UPDATED 23:01 EDT / JANUARY 31 2018


TechCrunch alumni arrested over alleged hacking of car sharing company

A former TechCrunch employee has been arrested in Australia on allegations that he hacked a car sharing company, charged vehicles to other users and stole confidential customer data.

Thirty-seven-year-old Nik Cubrilovic from Penrose, New South Wales, was arrested Wednesday by detectives from the NSW Police Cybercrime Squad in conjunction with Public Order and Riot Squad police.

Cubrilovic is alleged to have hacked into the computer network of GoGet (CarShare Australia Pty Ltd.) a Sydney-based company that provides car sharing services to users via a mobile application, and used that access to charge vehicles he himself booked to other users. According to the Illawarra Mercury, Cubrilovic allegedly created more than 30 bookings on five different vehicles, including an Audi A3 Convertible, over a two-month period, each time charging the vehicle hire fee to a stranger’s account.

The case takes an interesting twist as Cubrilovic, a self-professed hacker and security consultant, had previously informed the company of security issues with its network, and GoGet rewarded him with credit toward car shares.

Proving that he is perhaps a better hacker than criminal mastermind, police tracked Cubrilovic’s crimes because, it’s alleged, most of the times he took cars he drove them between his own home and his parents’ home two hours away.

Although the customer data theft allegations were serious, police believe that customers were not at risk. A spokesperson said that “we can confirm that customer details were compromised and downloaded, but we don’t believe at this stage that they were on-sold or disseminated any further.”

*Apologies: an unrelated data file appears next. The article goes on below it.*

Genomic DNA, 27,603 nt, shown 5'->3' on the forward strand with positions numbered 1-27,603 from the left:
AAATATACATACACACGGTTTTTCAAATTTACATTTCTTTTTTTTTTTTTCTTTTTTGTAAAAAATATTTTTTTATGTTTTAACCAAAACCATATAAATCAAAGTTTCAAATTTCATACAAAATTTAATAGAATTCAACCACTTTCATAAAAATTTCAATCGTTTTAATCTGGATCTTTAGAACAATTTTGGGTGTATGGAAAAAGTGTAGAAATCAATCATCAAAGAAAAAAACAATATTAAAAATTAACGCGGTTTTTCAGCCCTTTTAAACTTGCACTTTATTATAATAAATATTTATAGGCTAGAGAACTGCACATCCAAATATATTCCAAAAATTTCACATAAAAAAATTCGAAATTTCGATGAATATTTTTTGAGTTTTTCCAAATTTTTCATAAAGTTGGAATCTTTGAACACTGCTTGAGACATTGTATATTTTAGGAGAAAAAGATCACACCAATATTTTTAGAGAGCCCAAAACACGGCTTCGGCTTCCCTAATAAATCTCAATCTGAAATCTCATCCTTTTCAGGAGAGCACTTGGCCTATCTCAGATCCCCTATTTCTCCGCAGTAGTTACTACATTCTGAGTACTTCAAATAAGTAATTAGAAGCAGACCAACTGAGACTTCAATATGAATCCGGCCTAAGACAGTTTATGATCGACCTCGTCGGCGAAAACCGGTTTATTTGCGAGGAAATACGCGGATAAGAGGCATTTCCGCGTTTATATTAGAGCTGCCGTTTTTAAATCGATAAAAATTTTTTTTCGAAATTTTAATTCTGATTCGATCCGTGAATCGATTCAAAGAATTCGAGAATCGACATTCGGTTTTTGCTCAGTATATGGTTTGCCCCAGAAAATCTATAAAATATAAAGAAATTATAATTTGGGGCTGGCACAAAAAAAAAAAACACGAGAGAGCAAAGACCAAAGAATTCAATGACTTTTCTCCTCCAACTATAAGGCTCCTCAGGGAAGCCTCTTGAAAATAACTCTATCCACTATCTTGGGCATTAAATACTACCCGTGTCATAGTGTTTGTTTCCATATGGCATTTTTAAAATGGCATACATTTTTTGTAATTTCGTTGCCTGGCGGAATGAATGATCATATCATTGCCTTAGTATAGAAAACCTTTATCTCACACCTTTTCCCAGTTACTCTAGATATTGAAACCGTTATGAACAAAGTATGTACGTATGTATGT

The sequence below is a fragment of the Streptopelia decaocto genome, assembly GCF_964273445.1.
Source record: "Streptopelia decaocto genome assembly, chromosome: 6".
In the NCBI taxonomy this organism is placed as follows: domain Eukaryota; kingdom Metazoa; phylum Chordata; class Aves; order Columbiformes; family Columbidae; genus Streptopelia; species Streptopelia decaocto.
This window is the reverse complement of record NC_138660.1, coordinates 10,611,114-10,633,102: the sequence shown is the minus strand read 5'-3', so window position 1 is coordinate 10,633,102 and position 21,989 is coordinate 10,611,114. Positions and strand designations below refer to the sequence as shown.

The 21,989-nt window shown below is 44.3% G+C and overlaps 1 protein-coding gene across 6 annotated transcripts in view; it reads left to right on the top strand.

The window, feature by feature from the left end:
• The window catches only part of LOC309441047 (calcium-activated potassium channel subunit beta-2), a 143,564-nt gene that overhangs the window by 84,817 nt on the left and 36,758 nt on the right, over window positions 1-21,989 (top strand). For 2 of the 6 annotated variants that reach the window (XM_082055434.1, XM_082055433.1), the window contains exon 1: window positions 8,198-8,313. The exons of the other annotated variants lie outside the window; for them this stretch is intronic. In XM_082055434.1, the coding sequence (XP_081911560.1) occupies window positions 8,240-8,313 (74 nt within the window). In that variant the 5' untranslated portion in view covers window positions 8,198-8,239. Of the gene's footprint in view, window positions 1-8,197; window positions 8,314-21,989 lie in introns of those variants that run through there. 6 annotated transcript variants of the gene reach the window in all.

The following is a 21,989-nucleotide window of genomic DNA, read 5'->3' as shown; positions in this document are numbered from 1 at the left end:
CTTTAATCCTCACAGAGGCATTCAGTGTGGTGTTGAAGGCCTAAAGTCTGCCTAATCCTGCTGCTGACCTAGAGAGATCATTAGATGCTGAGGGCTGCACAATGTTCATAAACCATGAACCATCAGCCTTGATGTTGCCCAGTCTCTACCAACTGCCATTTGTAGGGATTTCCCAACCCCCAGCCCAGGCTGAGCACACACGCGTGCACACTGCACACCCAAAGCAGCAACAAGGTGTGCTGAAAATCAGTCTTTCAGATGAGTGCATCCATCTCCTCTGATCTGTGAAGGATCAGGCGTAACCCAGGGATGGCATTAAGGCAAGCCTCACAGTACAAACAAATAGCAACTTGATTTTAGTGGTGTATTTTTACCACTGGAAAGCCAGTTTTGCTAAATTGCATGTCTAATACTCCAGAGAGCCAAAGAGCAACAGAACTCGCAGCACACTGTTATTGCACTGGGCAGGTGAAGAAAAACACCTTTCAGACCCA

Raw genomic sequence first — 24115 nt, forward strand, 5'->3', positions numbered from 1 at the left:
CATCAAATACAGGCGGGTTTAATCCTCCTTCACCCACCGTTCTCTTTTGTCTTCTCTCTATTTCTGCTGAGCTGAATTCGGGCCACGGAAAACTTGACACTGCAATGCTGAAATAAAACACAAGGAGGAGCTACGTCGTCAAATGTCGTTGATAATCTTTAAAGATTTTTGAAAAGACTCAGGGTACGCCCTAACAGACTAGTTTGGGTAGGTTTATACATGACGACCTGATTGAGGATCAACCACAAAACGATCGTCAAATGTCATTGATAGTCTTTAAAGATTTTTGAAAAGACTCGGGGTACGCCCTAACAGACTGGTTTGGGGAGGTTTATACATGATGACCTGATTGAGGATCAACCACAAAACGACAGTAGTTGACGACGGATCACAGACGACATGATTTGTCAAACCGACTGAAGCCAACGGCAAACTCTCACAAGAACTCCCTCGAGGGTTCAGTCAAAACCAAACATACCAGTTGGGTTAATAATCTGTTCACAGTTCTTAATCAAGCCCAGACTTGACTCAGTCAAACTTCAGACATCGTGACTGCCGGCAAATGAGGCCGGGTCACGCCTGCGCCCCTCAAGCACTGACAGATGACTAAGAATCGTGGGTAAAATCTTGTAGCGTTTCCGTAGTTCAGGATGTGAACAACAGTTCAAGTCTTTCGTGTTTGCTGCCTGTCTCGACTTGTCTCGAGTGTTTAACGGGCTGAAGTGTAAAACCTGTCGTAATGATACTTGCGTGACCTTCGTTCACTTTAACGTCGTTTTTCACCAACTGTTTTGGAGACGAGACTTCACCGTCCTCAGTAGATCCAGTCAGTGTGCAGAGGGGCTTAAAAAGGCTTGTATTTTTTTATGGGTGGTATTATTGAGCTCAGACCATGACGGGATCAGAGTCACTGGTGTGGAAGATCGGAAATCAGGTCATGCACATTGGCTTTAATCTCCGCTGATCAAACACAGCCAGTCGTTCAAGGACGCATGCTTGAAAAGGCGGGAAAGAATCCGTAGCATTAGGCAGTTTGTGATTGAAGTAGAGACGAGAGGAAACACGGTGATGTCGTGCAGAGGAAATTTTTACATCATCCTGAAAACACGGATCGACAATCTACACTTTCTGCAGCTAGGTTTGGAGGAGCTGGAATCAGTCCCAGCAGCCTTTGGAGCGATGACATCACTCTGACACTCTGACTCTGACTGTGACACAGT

Cubrilovic first came to fame in the Australian startup community in 2004 when he founded Omnidrive, a pre-Dropbox era cloud storage service that included among its investors Michael Arrington, Georges Harik and Jeff Clavier. Cubrilovic went on to work with Arrington at TechCrunch, where he was both a contributing writer and a developer on the CrunchPad project, a failed attempt to create a tablet computer in 2008-9.

The relationship with Arrington continued after the sale of TechCrunch to AOL in 2010, with Cubrilovic appearing as an occasional author on the Uncrunched blog. At the same time, he provided cybersecurity advice quoted in Wired and Bloomberg. Cubrilovic also made headlines in 2011 when he exposed a privacy flaw in Facebook.

Cubrilovic was granted bail pending his trial, currently scheduled for April 24. The conditions of his bail include a ban from accessing the internet or cryptocurrency and from contacting GoGet employees or customers, the surrender of his passport, and a promise to report to police three times a week.

Photo: Brian Solis/Flickr

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